CERB Extension: A Time to Invest in Yourself for An Uncertain Future

Evelyn Jacks & Beth Graddon

A federal fiscal update has finally been scheduled for July 8, although the government is planning only a “snapshot” of the current state of affairs, and no fiscal projections, leaving lots of questions. What will be the future repercussions of this year’s emergency relief benefits?  Will taxes increase in 2021? What planning should take place today?  How can the CERB be used to help?

To err on the side of caution, millions of Canadians receiving the CERB and other government supports, may wish to make them last. That’s because gloomy forecasts for new job growth accompanied the good news about the CERB extension on June 16.

The bright side: the CERB payments could create opportunity for investment in future entrepreneurship as an option for personal economic relief.  Those benefits may:

  1. Fund new skills training
  2. Provide seed capital for new entrepreneurs to start a small business out of their homes
  3. Help pay off expensive consumer debt balances
  4. Those with solid balance sheets have an opportunity to invest the CERB – tax free if you have TFSA room – to shore up tomorrow’s emergency fund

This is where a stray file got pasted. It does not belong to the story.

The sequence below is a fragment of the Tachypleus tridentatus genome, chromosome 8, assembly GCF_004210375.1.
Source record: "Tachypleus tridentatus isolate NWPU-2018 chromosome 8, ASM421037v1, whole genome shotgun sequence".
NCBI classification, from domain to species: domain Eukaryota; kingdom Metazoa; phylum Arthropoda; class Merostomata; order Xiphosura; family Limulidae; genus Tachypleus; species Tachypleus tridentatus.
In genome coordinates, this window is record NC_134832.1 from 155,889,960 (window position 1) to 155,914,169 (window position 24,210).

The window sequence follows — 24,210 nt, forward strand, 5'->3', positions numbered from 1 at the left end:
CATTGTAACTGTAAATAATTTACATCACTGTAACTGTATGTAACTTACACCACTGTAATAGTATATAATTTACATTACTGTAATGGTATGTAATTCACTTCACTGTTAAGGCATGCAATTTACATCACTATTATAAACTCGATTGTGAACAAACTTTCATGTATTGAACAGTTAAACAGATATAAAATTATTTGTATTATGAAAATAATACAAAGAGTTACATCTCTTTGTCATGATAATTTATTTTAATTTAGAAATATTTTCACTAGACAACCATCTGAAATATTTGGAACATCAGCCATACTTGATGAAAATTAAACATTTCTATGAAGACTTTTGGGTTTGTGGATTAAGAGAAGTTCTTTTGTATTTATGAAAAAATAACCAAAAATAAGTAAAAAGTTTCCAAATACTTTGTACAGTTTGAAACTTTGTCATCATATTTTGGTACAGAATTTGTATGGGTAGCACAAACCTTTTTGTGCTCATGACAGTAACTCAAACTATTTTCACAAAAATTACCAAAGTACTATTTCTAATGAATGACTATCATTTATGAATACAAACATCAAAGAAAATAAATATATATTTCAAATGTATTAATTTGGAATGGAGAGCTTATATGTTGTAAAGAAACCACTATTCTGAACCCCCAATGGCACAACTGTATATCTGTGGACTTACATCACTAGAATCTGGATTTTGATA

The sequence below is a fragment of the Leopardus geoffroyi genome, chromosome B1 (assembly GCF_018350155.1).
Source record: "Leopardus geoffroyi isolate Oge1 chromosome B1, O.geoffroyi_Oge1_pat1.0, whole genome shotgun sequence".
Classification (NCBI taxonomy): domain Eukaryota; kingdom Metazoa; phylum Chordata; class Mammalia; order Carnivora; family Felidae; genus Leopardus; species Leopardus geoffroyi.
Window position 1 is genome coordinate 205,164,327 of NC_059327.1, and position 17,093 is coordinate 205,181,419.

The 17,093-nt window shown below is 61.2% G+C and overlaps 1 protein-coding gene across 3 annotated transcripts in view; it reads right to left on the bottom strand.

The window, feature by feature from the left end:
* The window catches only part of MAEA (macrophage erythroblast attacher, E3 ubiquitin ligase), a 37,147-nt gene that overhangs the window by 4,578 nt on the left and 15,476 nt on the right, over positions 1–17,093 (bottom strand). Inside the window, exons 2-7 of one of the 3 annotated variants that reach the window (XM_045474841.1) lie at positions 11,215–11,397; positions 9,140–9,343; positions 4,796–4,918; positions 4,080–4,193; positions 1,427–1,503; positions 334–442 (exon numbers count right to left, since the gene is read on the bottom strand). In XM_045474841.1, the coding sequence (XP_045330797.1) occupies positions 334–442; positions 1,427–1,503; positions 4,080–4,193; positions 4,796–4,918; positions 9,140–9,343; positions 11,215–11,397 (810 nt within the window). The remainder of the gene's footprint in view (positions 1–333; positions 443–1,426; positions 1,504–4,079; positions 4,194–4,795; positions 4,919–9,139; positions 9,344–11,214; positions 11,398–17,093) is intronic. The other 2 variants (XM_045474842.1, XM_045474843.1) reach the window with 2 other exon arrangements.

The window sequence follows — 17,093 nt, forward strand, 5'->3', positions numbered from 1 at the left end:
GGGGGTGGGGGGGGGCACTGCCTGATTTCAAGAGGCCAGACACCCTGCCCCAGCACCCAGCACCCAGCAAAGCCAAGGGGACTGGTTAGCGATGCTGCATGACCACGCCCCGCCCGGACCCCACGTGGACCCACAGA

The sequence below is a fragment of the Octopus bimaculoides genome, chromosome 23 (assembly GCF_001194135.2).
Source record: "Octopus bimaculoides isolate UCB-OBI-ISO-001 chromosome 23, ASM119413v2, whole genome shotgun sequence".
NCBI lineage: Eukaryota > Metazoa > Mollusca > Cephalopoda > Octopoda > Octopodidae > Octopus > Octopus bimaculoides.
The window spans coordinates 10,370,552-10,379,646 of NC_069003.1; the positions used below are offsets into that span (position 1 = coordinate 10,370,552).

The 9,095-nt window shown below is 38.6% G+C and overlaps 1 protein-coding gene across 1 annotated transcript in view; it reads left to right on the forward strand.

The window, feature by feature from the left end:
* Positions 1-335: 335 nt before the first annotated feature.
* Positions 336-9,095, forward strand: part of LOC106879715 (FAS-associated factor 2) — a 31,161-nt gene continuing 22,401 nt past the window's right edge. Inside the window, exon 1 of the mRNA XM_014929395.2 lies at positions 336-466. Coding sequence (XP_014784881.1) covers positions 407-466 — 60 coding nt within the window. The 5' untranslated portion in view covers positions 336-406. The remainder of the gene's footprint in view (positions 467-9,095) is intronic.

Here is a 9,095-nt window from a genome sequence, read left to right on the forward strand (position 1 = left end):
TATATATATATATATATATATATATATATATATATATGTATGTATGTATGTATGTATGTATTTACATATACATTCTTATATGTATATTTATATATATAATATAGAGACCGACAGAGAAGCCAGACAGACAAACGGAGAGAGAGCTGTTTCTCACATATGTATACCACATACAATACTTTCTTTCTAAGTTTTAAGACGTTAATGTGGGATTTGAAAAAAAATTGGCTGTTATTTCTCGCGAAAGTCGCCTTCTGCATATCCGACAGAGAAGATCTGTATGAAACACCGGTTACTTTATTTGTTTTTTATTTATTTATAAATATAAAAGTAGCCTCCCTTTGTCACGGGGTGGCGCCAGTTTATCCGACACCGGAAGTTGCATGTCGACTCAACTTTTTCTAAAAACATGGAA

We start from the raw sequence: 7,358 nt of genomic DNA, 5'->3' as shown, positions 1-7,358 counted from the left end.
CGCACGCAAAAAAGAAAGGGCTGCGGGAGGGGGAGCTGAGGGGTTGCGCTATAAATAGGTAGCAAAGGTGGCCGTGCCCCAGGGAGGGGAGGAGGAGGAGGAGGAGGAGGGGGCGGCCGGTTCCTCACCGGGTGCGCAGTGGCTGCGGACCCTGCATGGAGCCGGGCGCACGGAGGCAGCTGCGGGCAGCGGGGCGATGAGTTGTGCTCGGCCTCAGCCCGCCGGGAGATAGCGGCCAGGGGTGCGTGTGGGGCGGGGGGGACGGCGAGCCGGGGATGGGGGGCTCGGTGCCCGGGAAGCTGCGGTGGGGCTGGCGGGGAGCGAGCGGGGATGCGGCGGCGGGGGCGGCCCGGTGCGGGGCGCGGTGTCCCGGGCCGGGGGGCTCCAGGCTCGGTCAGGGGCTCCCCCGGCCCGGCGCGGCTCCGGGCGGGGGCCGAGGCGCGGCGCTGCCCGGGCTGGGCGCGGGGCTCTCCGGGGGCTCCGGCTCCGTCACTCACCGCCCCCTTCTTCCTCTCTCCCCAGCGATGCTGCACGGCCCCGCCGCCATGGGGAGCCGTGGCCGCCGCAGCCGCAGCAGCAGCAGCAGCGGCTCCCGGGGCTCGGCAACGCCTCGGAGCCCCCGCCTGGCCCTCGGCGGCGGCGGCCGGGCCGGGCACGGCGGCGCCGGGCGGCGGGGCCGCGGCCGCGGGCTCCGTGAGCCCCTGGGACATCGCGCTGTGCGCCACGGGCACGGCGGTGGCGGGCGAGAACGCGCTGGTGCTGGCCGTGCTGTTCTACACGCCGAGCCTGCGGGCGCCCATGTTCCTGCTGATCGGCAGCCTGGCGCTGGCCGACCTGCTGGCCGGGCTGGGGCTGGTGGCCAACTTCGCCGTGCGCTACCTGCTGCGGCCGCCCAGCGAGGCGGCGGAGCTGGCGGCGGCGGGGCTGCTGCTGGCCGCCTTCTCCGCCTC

CERB Extension and Job Availability: More than 8.4 million Canadians have received CERB payments, and 1.2 million have stopped accessing the program after returning to work or moving to the CEWS through their employer.

The extension announced on June 16, gives people an additional 8 weeks of benefits for a total of 24. At this time, the program end date remains October 3. The CERB program was initially offering a maximum of 16 weeks of benefits, and those who claimed it from the beginning (March 15) were set to max out their benefits as of July 15.

During the announcement, the federal government recognized that even as economies begin to open up again, job availability may not line up with the mass number of Canadians in need of employment. This echoes the concern of Canadians leading to the CERB extension.

But worse still, a recent Statistics Canada report showed that although the country has replaced about 10% of the jobs lost to COVID-19, Canada’s unemployment rate is on the rise. In May, the employment rate hit 13.7% with 491,000 more people looking for work.

So, what’s the next step for those looking for new job opportunities? Entrepreneurship is one contender.

Additional educational resources: Enrol in the new MFA™-Business Growth Designation Program. The numbers tell the story: The “Gig Economy” is here to stay. 97.9% of employer businesses in Canada are small businesses. Our economy is undergoing significant economic structural changes, and you have the opportunity to create new job opportunities for yourself, and jobs for those that need them. Why not you? Enrol today!